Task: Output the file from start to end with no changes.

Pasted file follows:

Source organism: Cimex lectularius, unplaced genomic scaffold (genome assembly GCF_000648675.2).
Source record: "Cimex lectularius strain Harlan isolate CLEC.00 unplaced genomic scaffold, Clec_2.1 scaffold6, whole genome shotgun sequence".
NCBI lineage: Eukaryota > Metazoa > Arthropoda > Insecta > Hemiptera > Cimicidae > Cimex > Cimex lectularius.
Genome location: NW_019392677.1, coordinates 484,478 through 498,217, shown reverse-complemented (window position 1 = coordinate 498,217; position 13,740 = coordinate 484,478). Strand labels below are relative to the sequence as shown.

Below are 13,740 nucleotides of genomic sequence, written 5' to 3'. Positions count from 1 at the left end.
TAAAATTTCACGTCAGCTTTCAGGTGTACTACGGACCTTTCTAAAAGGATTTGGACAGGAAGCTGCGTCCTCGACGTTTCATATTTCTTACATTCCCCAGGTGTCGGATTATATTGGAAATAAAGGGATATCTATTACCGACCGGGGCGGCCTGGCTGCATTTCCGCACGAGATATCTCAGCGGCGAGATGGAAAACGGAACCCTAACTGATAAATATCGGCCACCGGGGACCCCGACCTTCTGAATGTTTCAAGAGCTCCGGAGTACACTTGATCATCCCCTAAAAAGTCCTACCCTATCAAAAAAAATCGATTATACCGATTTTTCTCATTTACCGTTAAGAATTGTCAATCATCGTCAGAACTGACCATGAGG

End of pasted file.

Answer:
Source organism: Cimex lectularius, unplaced genomic scaffold (genome assembly GCF_000648675.2).
Source record: "Cimex lectularius strain Harlan isolate CLEC.00 unplaced genomic scaffold, Clec_2.1 scaffold6, whole genome shotgun sequence".
NCBI lineage: Eukaryota > Metazoa > Arthropoda > Insecta > Hemiptera > Cimicidae > Cimex > Cimex lectularius.
Genome location: NW_019392677.1, coordinates 484,478 through 498,217, shown reverse-complemented (window position 1 = coordinate 498,217; position 13,740 = coordinate 484,478). Strand labels below are relative to the sequence as shown.

Below are 13,740 nucleotides of genomic sequence, written 5' to 3'. Positions count from 1 at the left end.
TAAAATTTCACGTCAGCTTTCAGGTGTACTACGGACCTTTCTAAAAGGATTTGGACAGGAAGCTGCGTCCTCGACGTTTCATATTTCTTACATTCCCCAGGTGTCGGATTATATTGGAAATAAAGGGATATCTATTACCGACCGGGGCGGCCTGGCTGCATTTCCGCACGAGATATCTCAGCGGCGAGATGGAAAACGGAACCCTAACTGATAAATATCGGCCACCGGGGACCCCGACCTTCTGAATGTTTCAAGAGCTCCGGAGTACACTTGATCATCCCCTAAAAAGTCCTACCCTATCAAAAAAAATCGATTATACCGATTTTTCTCATTTACCGTTAAGAATTGTCAATCATCGTCAGAACTGACCATGAGG